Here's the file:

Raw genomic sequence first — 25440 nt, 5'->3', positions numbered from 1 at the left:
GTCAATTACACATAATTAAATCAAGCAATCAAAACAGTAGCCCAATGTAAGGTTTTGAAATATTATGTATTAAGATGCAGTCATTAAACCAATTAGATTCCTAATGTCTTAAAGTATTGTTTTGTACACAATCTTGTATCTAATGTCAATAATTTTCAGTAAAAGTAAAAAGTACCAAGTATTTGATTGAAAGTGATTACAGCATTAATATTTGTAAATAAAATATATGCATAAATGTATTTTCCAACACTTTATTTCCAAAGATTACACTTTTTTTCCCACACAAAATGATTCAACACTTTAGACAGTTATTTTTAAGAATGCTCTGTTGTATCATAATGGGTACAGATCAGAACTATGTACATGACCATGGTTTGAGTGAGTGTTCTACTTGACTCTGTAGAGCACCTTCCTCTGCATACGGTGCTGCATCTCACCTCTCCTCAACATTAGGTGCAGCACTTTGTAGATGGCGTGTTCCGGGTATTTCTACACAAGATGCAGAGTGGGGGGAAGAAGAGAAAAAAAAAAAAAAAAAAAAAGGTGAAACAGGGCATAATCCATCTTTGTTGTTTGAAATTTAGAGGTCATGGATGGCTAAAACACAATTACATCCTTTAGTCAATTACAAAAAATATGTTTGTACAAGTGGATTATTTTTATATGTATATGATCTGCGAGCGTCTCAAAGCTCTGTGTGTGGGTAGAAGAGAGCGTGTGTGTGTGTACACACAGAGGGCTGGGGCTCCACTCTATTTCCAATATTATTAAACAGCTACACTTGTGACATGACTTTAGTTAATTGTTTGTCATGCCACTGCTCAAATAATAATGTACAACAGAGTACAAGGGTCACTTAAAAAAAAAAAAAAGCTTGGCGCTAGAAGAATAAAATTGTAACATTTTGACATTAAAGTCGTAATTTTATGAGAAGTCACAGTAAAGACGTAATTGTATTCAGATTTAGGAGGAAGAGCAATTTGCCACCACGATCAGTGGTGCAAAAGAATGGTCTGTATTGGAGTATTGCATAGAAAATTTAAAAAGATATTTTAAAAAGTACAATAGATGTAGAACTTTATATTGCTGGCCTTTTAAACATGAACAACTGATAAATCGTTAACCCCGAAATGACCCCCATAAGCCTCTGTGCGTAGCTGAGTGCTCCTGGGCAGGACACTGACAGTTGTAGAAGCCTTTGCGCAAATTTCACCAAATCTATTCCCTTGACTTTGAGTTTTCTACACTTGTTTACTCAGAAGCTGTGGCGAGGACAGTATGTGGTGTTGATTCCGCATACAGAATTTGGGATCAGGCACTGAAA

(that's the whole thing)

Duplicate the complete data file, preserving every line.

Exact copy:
Raw genomic sequence first — 25440 nt, 5'->3', positions numbered from 1 at the left:
GTCAATTACACATAATTAAATCAAGCAATCAAAACAGTAGCCCAATGTAAGGTTTTGAAATATTATGTATTAAGATGCAGTCATTAAACCAATTAGATTCCTAATGTCTTAAAGTATTGTTTTGTACACAATCTTGTATCTAATGTCAATAATTTTCAGTAAAAGTAAAAAGTACCAAGTATTTGATTGAAAGTGATTACAGCATTAATATTTGTAAATAAAATATATGCATAAATGTATTTTCCAACACTTTATTTCCAAAGATTACACTTTTTTTCCCACACAAAATGATTCAACACTTTAGACAGTTATTTTTAAGAATGCTCTGTTGTATCATAATGGGTACAGATCAGAACTATGTACATGACCATGGTTTGAGTGAGTGTTCTACTTGACTCTGTAGAGCACCTTCCTCTGCATACGGTGCTGCATCTCACCTCTCCTCAACATTAGGTGCAGCACTTTGTAGATGGCGTGTTCCGGGTATTTCTACACAAGATGCAGAGTGGGGGGAAGAAGAGAAAAAAAAAAAAAAAAAAAAAGGTGAAACAGGGCATAATCCATCTTTGTTGTTTGAAATTTAGAGGTCATGGATGGCTAAAACACAATTACATCCTTTAGTCAATTACAAAAAATATGTTTGTACAAGTGGATTATTTTTATATGTATATGATCTGCGAGCGTCTCAAAGCTCTGTGTGTGGGTAGAAGAGAGCGTGTGTGTGTGTACACACAGAGGGCTGGGGCTCCACTCTATTTCCAATATTATTAAACAGCTACACTTGTGACATGACTTTAGTTAATTGTTTGTCATGCCACTGCTCAAATAATAATGTACAACAGAGTACAAGGGTCACTTAAAAAAAAAAAAAAGCTTGGCGCTAGAAGAATAAAATTGTAACATTTTGACATTAAAGTCGTAATTTTATGAGAAGTCACAGTAAAGACGTAATTGTATTCAGATTTAGGAGGAAGAGCAATTTGCCACCACGATCAGTGGTGCAAAAGAATGGTCTGTATTGGAGTATTGCATAGAAAATTTAAAAAGATATTTTAAAAAGTACAATAGATGTAGAACTTTATATTGCTGGCCTTTTAAACATGAACAACTGATAAATCGTTAACCCCGAAATGACCCCCATAAGCCTCTGTGCGTAGCTGAGTGCTCCTGGGCAGGACACTGACAGTTGTAGAAGCCTTTGCGCAAATTTCACCAAATCTATTCCCTTGACTTTGAGTTTTCTACACTTGTTTACTCAGAAGCTGTGGCGAGGACAGTATGTGGTGTTGATTCCGCATACAGAATTTGGGATCAGGCACTGAAA